PRIMGHAR, Iowa — Swine producers are paying more attention to feed efficiency to reduce the impact of high feed cost.
Feed costs are high because the price of both corn and soybean meal have increased dramatically. A few years ago, Iowa State University was part of a multi-state research project that studied various influencing management issues that can improve feed efficiency. One of the outcomes of that research project was a list of publication fact sheets that discuss ways to enhance feed efficiency. The fact sheets can be found at: https://www.ipic.iastate.edu/sfe/publications.html.
The first paper on the list, written by Dr. John Patience, gives a great overview of how complicated feed efficiency can be and examples of areas to manage more diligently during times when feed prices are high. Dr. Patience states, “The value of one feed conversion point varies between 30 and 50 cents. At an average feed cost of $350/ton, it is worth 46 cents per pig. As feed cost changes, so too does the economic value of feed efficiency.” He continues “All other factors being equal, the best feed efficiency may lead to the best net income” as he points out that many factors are not equal when comparing one closeout to another. Patience elaborates that although feed efficiency is commonly used in decision making, mistakes can be made because interpreting feed efficiency can be over-simplified.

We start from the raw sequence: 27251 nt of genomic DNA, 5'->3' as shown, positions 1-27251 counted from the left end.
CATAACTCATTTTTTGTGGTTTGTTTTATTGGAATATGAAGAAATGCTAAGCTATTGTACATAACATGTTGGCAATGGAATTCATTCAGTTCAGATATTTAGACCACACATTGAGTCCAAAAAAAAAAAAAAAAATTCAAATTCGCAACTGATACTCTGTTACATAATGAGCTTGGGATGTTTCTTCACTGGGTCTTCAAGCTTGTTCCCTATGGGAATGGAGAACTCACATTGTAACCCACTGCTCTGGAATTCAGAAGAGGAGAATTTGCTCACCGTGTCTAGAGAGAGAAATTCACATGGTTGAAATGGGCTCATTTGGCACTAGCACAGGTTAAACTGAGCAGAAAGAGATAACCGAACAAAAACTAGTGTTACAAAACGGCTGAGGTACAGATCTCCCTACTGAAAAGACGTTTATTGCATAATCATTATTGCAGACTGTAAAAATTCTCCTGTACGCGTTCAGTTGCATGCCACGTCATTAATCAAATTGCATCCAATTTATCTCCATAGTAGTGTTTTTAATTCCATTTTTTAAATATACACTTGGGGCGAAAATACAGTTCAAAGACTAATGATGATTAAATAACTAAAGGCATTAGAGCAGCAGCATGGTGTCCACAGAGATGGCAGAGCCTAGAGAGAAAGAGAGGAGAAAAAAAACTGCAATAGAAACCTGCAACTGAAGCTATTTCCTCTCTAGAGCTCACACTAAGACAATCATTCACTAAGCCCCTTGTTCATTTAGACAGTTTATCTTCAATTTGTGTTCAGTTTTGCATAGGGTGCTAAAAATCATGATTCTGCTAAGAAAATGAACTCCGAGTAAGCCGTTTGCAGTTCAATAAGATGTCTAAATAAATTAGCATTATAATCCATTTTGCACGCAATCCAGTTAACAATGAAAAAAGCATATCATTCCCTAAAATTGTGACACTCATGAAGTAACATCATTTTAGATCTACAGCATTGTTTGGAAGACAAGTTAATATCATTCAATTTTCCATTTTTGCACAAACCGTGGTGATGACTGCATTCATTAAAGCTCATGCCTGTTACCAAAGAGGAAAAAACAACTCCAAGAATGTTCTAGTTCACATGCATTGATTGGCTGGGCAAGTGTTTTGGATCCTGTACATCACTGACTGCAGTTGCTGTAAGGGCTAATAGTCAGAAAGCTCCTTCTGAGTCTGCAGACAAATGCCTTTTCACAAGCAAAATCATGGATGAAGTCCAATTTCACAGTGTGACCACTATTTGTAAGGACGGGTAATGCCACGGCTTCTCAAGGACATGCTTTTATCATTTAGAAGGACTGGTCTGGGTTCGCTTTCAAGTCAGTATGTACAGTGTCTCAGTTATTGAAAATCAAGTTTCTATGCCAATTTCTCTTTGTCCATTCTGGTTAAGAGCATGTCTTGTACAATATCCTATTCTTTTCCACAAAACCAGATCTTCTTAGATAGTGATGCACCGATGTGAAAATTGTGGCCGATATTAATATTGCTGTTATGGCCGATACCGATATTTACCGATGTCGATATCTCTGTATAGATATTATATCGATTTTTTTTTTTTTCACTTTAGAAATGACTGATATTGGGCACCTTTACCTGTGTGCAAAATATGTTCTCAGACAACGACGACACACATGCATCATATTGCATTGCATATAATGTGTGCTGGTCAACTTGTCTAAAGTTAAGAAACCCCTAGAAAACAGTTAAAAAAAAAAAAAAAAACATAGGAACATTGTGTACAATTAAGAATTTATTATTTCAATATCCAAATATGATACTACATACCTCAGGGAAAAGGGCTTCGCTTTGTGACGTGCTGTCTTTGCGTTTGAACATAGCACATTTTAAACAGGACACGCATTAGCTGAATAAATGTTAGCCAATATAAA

There are many variables that influence feed efficiency. Patience continues to explain the physical and social environment in the barn regarding the pig’s comfort zone. Additionally, pig factors such as entry/exit weight, health, growth rate, lean yield, genetics, and mortality can influence feed efficiency. For example, mortality will lower feed efficiency more if the deaths happen late in the finishing period.
During this time of high feed cost, various technologies that impact feed efficiency should be re-evaluated for cost return analysis. The Iowa Pork Industry Center has fact sheets available to help producers evaluate possible changes. Consider genetic impact, particle size of feed, pelleting, temperature comfort zone, target market weight, feeder management, amino acids, and sow farm feed efficiency as the major considerations. Check out the web site at https://www.ipic.iastate.edu/sfe/publications.html click ‘Fact Sheets’ or call and discuss options with your Extension Swine Field Specialist.
— Dave Stender, Swine Specialist
Iowa State University Extension and Outreach
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